My Grandfather, Myself
An Essay by Emily Goldberg
The dreaded statement I seem to be saying these days is: “Jeez, I’m becoming my mother.”
I’m overreacting, because my mom is the coolest. She’s got sick style, a killer personality and a great taste in most things. Another, less-dreaded less-cliché thing I seem to be saying is “Man, I’m really just like my grandfather.”
It is not in the way of me following exactly in my family’s footsteps. It is not that at all, actually, it’s entirely the opposite.
Now, let’s backtrack. I feel as though I’m becoming my mother, who naturally (unless there is something I don’t know) is related to my grandfather. So how does one skip a generation and begin feeling like a 90-year-old, angry, grumpy, cool-as-fuck Italian man? Let’s investigate, because there are more differences than similarities that make me just like my family.
Many kiddos aspire to follow in the footsteps of their mother’s, their father’s, their grandfather’s, their grandmother’s. But a lot of families force their kids to follow in the footsteps of their family. Less about me for a minute, though, and more about my grandfather. My grandfather, whom I’ve referred to as Pop-Pop my whole life, is not your regular, 90-year-old man: he is Tommy Lasorda. Now, being from Los Angeles, and, you know, being related to him, Lasorda is a household name. But for those who are not as familiar to the world of baseball and just how deep LA rolls with their very own baseball team, here’s why he’s relevant: my grandfather played for and managed the Los Angeles Dodgers. But, he did not just play and manage: my grandfather has won the most World Series titles out of any other Dodger manager, been a member of the Dodger Organization for over 20 years, and motivated and spoken more inspirational quotes than any other man famous or alive, I’m pretty sure. Bottom line: he’s a big. Fucking. Deal. My grandfather was a professional baseball player. He is one of the most famous baseball players in Los Angeles, and beyond that, US history. So for me, becoming just like my grandpa stopped before I started. I digress. He was an athlete. He practiced and worked his ass off to become exactly what he wanted to be.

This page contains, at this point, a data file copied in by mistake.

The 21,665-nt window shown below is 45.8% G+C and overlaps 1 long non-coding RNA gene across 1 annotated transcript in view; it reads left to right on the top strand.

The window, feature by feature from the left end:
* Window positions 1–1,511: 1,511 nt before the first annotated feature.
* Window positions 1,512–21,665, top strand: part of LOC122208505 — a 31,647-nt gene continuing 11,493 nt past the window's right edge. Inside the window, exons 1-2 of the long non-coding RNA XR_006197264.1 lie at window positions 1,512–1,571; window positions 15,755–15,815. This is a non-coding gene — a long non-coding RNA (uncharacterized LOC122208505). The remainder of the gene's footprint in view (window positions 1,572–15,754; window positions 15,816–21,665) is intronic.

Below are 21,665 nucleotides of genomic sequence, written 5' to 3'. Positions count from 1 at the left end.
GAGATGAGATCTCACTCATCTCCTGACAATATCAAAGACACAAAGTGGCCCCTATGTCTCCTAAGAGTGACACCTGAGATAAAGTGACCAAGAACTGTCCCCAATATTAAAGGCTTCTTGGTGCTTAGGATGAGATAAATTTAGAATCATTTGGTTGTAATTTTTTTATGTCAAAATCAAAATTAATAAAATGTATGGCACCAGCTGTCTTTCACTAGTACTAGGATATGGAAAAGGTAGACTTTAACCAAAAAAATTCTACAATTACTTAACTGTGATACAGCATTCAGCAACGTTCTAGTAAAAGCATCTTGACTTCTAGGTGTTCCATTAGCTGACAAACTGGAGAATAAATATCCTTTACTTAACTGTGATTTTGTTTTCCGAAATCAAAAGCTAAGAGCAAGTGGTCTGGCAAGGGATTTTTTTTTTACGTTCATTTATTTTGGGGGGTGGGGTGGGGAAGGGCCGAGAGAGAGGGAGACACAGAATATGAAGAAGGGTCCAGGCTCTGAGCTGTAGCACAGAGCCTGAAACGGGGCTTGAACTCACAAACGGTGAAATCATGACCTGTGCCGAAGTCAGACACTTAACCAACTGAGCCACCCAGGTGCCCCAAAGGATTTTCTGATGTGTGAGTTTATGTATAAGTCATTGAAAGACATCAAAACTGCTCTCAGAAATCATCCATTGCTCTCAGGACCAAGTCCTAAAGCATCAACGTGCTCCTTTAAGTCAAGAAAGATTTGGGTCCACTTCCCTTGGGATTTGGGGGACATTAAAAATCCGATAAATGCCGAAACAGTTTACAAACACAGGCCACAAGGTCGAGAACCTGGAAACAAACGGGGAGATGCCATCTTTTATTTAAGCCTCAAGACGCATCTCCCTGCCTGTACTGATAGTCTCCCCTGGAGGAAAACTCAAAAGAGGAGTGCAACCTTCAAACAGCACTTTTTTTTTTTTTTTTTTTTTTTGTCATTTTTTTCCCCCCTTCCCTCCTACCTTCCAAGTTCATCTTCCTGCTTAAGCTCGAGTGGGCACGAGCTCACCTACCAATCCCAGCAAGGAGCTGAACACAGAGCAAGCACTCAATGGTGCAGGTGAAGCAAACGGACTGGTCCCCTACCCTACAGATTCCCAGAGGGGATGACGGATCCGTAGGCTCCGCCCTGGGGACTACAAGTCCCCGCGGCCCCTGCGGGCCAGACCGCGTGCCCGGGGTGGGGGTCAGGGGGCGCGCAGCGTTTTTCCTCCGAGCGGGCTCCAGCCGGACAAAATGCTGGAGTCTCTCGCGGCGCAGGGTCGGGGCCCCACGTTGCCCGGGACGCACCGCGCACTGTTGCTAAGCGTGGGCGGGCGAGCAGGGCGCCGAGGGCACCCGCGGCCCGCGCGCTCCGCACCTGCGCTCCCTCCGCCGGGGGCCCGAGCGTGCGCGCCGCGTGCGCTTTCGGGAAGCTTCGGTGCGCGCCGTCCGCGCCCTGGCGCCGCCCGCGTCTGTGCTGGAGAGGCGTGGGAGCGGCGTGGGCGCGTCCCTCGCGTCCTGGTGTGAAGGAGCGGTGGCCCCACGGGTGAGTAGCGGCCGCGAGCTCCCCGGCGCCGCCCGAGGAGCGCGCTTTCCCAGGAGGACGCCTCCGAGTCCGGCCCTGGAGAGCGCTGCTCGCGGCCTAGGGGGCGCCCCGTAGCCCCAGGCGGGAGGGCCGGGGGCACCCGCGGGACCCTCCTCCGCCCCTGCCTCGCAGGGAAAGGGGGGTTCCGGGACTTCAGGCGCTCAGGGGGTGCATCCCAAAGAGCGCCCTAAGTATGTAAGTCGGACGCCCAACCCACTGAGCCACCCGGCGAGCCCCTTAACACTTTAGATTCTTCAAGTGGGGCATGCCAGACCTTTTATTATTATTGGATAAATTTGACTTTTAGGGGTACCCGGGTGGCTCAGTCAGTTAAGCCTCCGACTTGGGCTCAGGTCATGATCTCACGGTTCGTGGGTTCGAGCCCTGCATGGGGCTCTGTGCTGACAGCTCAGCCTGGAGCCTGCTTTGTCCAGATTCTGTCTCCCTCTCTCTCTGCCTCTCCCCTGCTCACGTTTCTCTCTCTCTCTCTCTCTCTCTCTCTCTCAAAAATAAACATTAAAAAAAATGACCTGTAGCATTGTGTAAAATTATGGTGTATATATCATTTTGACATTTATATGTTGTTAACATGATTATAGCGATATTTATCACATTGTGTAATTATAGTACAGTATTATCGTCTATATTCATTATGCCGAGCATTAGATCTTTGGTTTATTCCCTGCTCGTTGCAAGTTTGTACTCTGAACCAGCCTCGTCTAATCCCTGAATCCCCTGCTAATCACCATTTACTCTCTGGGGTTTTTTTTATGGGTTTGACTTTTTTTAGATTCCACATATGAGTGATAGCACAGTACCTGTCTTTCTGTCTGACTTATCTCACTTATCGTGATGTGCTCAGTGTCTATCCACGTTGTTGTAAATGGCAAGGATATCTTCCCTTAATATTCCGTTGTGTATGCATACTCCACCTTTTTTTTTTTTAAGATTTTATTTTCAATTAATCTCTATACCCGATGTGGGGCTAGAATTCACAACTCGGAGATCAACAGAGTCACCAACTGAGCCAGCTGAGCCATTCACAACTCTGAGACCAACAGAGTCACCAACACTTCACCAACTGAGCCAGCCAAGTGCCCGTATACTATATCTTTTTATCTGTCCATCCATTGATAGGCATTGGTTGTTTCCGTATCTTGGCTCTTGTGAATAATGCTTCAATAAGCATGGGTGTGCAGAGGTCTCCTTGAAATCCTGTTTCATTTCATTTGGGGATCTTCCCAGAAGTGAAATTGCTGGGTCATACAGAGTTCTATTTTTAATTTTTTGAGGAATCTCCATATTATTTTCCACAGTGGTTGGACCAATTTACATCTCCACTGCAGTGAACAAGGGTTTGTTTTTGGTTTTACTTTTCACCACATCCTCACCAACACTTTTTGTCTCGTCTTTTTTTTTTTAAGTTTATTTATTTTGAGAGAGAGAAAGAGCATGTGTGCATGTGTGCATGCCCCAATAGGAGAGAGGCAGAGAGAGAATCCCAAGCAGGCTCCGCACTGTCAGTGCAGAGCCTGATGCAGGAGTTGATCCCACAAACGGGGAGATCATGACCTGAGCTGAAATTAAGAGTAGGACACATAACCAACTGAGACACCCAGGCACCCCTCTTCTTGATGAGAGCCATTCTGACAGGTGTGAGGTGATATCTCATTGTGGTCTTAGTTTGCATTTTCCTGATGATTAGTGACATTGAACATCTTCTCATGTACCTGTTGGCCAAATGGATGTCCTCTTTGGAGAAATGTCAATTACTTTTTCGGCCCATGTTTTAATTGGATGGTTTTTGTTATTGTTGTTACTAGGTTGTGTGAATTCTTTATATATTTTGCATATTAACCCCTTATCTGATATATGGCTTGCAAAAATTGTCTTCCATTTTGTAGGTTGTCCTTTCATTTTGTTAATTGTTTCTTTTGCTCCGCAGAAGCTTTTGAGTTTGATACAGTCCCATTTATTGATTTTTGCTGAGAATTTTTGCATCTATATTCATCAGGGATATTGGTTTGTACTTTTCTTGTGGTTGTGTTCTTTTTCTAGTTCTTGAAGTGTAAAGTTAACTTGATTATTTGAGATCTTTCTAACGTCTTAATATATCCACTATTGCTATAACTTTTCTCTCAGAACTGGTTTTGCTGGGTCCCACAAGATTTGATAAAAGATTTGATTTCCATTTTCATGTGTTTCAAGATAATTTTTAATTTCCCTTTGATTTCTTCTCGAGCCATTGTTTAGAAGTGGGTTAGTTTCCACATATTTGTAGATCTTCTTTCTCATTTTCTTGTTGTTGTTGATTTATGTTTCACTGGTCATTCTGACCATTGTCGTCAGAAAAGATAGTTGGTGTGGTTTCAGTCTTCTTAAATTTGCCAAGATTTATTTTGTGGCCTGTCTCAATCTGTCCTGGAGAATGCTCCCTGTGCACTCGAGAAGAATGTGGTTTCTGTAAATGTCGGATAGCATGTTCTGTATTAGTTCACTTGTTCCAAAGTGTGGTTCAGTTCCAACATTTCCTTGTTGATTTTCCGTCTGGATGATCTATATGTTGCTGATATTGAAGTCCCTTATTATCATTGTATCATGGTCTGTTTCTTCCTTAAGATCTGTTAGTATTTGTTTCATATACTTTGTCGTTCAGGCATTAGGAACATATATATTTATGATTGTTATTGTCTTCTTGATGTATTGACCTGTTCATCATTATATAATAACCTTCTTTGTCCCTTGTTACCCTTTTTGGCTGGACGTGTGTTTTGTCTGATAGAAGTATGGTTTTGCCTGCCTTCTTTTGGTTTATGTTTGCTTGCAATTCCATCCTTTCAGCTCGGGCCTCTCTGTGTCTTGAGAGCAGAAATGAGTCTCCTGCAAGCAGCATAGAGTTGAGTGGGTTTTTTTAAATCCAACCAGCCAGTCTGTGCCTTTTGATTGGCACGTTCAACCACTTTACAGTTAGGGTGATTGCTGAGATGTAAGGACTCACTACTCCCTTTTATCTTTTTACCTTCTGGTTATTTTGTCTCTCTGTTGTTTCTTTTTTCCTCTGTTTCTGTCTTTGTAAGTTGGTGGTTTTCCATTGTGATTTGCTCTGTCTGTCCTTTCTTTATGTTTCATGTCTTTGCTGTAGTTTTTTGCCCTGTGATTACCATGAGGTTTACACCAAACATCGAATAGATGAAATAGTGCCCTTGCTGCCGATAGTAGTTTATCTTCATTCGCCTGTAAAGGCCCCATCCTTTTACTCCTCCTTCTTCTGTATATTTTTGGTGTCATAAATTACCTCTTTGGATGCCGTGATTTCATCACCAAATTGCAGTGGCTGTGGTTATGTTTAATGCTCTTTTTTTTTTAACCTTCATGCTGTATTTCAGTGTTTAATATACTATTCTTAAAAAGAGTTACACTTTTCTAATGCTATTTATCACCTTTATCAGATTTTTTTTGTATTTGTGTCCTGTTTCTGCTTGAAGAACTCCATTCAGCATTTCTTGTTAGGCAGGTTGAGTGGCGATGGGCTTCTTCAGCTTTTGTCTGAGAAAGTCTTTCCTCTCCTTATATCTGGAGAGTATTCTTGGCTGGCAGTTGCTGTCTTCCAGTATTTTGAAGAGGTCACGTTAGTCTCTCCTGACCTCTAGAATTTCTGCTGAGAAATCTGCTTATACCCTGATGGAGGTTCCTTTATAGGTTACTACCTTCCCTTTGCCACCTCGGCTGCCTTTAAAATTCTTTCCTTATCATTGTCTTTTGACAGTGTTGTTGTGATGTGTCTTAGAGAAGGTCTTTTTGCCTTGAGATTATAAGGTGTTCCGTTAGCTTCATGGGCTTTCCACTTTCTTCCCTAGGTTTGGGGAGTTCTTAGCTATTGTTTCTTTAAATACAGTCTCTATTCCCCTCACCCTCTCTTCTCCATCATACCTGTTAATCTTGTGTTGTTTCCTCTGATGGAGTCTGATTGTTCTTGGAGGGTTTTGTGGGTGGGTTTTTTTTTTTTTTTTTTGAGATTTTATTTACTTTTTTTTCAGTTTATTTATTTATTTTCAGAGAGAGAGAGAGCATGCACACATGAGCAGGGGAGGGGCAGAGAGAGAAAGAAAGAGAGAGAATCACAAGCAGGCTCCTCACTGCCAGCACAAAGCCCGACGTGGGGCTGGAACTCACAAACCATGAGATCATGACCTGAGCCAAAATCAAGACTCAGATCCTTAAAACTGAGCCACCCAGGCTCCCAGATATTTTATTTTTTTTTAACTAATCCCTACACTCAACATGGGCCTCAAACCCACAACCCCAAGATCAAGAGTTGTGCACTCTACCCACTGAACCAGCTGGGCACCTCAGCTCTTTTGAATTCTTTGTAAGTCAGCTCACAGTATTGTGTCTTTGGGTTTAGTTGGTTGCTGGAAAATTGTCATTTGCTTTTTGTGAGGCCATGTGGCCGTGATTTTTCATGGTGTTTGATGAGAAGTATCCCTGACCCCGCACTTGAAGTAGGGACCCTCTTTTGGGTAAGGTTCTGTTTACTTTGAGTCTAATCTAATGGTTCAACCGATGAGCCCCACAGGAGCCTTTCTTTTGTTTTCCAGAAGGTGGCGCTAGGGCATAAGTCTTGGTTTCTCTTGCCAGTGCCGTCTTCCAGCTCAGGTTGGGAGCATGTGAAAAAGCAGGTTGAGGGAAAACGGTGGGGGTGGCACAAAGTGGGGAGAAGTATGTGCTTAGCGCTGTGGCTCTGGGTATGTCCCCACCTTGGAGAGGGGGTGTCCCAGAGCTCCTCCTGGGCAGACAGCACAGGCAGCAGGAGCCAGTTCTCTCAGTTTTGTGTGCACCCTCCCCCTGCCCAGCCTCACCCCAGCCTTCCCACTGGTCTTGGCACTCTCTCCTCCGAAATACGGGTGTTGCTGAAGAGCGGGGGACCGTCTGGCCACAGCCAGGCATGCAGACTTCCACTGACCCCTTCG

My mother was a professional dancer. She pursued modern dance through college and taught dance until a knee injury put her out. Following that, she worked in the jewelry business with the likes of Cartier, as well as at her own business that she co-owned with her friend. My mother was an athlete, and my mother is an artist. My mother began to break the mold, rather, to create the mold of the artistic athlete.
When I was a kid, I felt absolutely no pressure to do anything or to do everything. It seems like I was an experiment. I am my parents only child, and they never pushed me to do something they did. Now, watch as the next few years of my life unfold:
My mother naturally put me into dance as an extracurricular activity to follow my artistic private school kindergarten days. Right away I knew I was immensely untalented (still the case, but big thanks to French 75s) but I continued, because I knew that I was meant to do something. Yes, at 4, I knew that I was meant to do something.
I knew I was meant to do something, but I also knew that it was definitely not dance. So I played softball, because it was the female equivalent of baseball, just attempting to follow in my grandfather’s footsteps. I started to realize that I was an athlete. I don’t know how I knew, because I was a tiny pudgy 9 year old with absolutely no athleticism, but I knew I was a winner, and more importantly, I knew I was competitive. As the legacies say, “it ran in my blood.”
Trying out in a local dad’s garage for a softball team, which definitely seems creepy in hindsight, I made it. Of course I did. I knew I was amazing. Until I didn’t. I went to the first practice and realized that I was a pity choice for the team. I was no quitter, though, and I busted my ass to be good, just in time to realize that softball wasn’t me, and it wasn’t just because the uniforms were absolutely horrendous.